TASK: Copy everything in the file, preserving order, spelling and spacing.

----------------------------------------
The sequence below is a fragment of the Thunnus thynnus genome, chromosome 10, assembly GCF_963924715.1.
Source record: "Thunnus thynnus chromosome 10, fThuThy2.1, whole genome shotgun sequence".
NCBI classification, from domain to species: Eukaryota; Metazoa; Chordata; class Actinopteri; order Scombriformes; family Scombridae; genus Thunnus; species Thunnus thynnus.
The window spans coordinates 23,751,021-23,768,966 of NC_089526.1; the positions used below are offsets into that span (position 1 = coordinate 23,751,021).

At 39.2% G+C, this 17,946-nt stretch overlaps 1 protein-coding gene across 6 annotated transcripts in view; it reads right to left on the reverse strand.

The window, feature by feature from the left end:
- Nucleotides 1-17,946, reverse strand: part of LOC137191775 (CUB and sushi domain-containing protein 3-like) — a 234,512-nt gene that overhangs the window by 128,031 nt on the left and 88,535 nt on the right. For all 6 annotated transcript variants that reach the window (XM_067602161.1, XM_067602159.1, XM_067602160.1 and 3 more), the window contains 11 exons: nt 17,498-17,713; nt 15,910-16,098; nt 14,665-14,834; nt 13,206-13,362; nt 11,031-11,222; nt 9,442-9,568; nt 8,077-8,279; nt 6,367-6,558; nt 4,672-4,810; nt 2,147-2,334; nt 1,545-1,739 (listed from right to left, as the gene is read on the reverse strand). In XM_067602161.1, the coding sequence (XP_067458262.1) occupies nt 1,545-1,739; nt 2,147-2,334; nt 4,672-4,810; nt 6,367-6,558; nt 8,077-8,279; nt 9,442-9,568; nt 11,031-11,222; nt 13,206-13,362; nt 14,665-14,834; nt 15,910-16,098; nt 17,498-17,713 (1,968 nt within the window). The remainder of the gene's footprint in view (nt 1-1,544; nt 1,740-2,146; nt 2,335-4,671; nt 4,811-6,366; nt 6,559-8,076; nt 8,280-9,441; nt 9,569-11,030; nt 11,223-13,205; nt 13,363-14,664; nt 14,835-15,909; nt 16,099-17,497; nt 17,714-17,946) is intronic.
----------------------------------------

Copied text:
The sequence below is a fragment of the Thunnus thynnus genome, chromosome 10, assembly GCF_963924715.1.
Source record: "Thunnus thynnus chromosome 10, fThuThy2.1, whole genome shotgun sequence".
NCBI classification, from domain to species: Eukaryota; Metazoa; Chordata; class Actinopteri; order Scombriformes; family Scombridae; genus Thunnus; species Thunnus thynnus.
The window spans coordinates 23,751,021-23,768,966 of NC_089526.1; the positions used below are offsets into that span (position 1 = coordinate 23,751,021).

At 39.2% G+C, this 17,946-nt stretch overlaps 1 protein-coding gene across 6 annotated transcripts in view; it reads right to left on the reverse strand.

The window, feature by feature from the left end:
- Nucleotides 1-17,946, reverse strand: part of LOC137191775 (CUB and sushi domain-containing protein 3-like) — a 234,512-nt gene that overhangs the window by 128,031 nt on the left and 88,535 nt on the right. For all 6 annotated transcript variants that reach the window (XM_067602161.1, XM_067602159.1, XM_067602160.1 and 3 more), the window contains 11 exons: nt 17,498-17,713; nt 15,910-16,098; nt 14,665-14,834; nt 13,206-13,362; nt 11,031-11,222; nt 9,442-9,568; nt 8,077-8,279; nt 6,367-6,558; nt 4,672-4,810; nt 2,147-2,334; nt 1,545-1,739 (listed from right to left, as the gene is read on the reverse strand). In XM_067602161.1, the coding sequence (XP_067458262.1) occupies nt 1,545-1,739; nt 2,147-2,334; nt 4,672-4,810; nt 6,367-6,558; nt 8,077-8,279; nt 9,442-9,568; nt 11,031-11,222; nt 13,206-13,362; nt 14,665-14,834; nt 15,910-16,098; nt 17,498-17,713 (1,968 nt within the window). The remainder of the gene's footprint in view (nt 1-1,544; nt 1,740-2,146; nt 2,335-4,671; nt 4,811-6,366; nt 6,559-8,076; nt 8,280-9,441; nt 9,569-11,030; nt 11,223-13,205; nt 13,363-14,664; nt 14,835-15,909; nt 16,099-17,497; nt 17,714-17,946) is intronic.